As we approach the end of 2012 and the holiday season that will surely introduce new gadgets and devices into many of our households, it’s a good time to reassess family digital expectations.
Learning in the 21st Century requires that children competently use digital resources much of the time. To do this each student needs plenty of experience making choices, understanding limits, and mastering the art of filtering out what is immaterial at any given point. Children who get this guidance at home and at school are the most prepared to become effective learners.
These eight tips aim to help parents of digital kids to get started. If you teach, consider sharing them with your students’ parents.
1. Place computers and tablet devices in central, well-traveled locations — away from bedrooms and private spaces.
2. Make adults, not children, the administrators on all computers, including laptops until you are certain of each child’s decision-making. Know what is installed on your child’s mobile devices.
3. Print and post rules and expectations. Specify the times when you do notwant your children using computers. Emphasize that your family rules are in effect when your child goes to a friend’s house.
4. Help your children to come up with a strategy that helps them to distance themselves whenever and wherever inappropriate digital activities occur.
Parents and educators know how much children and teens love to explore the digital world, and that’s not going to change. What needs to change is the way companies collect information about kids’ digital activities and then use it for marketing purposes, much of it exploitative. The Do Not Track Kids Act aims to stop tracking the activities of children and adolescents and encourages companies to adopt a Digital Marketing Bill of Rights for Teens.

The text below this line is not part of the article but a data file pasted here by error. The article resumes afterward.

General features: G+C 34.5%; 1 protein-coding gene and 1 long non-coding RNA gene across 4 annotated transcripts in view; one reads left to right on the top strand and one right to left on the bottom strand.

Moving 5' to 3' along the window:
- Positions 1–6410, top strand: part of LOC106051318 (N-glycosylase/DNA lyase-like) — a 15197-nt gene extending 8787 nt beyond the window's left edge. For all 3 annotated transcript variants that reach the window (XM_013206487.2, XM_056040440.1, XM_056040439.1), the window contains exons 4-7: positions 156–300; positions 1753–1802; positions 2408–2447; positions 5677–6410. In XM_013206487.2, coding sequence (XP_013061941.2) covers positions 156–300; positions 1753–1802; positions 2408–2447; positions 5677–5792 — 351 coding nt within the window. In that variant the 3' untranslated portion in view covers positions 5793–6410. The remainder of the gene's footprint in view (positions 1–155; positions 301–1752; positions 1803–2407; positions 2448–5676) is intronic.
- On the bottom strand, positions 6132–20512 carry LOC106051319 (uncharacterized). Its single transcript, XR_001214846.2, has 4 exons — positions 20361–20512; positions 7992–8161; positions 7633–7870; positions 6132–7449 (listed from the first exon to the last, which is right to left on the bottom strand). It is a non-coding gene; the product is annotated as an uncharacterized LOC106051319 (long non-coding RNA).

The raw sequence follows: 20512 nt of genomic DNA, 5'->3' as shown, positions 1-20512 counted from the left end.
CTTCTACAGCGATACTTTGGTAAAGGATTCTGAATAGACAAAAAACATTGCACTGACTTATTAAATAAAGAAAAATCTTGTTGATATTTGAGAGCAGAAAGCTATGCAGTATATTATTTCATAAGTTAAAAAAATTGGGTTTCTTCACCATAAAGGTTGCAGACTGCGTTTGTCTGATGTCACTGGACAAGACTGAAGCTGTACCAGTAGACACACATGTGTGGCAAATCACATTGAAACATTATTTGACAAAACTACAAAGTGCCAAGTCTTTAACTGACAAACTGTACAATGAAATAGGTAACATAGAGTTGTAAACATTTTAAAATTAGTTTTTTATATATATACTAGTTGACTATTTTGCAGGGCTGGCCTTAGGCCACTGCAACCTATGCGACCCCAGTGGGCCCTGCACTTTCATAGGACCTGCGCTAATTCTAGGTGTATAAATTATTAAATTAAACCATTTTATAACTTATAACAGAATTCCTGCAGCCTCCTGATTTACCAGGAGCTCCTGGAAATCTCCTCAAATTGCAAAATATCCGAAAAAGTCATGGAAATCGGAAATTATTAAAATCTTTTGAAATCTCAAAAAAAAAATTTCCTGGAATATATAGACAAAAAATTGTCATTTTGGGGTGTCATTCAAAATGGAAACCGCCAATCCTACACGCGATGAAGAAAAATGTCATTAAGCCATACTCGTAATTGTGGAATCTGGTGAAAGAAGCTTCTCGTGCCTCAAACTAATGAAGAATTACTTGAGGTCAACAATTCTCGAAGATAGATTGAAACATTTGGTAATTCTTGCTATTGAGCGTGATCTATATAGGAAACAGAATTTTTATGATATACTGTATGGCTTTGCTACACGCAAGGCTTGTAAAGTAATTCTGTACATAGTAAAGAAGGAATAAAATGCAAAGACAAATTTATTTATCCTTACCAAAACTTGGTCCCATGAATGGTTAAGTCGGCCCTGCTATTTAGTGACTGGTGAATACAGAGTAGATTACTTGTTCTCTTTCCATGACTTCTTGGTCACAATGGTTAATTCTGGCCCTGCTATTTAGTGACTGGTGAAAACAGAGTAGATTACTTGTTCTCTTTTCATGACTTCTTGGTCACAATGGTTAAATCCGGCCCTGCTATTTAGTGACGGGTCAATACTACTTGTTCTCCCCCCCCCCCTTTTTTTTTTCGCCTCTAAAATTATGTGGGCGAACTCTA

I’ve just read a November 28, 2011 Bloomberg article, iPad Crazed Toddlers Spur Holiday Sales. OK, the title is a bit overly dramatic, but it’s an interesting read, describing the demand for tablets of all kinds and kids’ motivation to use them.
Seriously, though, the tone of the article makes me worry a bit. As a confirmed techie, gadget lover, educational technology specialist, teacher, and parent, I know that children also need lots of outside play time and plenty of experiences working/playing with others. We don’t know what the jobs will be in 15 years when these kids are looking for employment, but we do know that their superior technology skills will matter little if they don’t have great people skills — understanding how to share, take turns, and work collaboratively.
After reading this I am feeling a bit more pessimistic than usual. Adults are used to tossing health caution to the wind for themselves, but we were vigilant about protecting the health of our children. Now we seem to disregard the recommendations of pediatricians — the very people who can help us do the most possible to ensure that our kids grow into strong and productive adults. Are we as a society less and less concerned about the development of strong minds? Times reporter Tamar Lewin writes:
Despite the American Academy of Pediatrics’ longstanding recommendations to the contrary, children under 8 are spending more time than ever in front of screens…
I don’t mention this often, but 30 years ago when our television broke, we had a new baby and not enough money, so we decided to put off the purchase of a new TV. The delay went on for six years until our daughter was seven years old. Originally we did not make a decision out of any deep philosophical principles — and back then there was a lot less research about the effect of TV-watching on young children — we simply did not have money that we wanted to spend on a new set just then (or we had other things we wanted to purchase — I really don’t remember). However, gradually we forgot our plans to purchase a new television because we liked what happened in our family.
We read more, we listened to music more, we ate less junk food, and during the times we were at home, we played lots of games and went to the park almost every day after we returned from work. By age 2-and-a-half our daughter could beat both of us at any memory game we put out on the table. We also read aloud, all the time. In fact, we read so much that sometimes we needed to go to the public library twice a week. Listening to the radio, sometimes NPR and at other times classical or oldies was a regular activity, and we went to movies.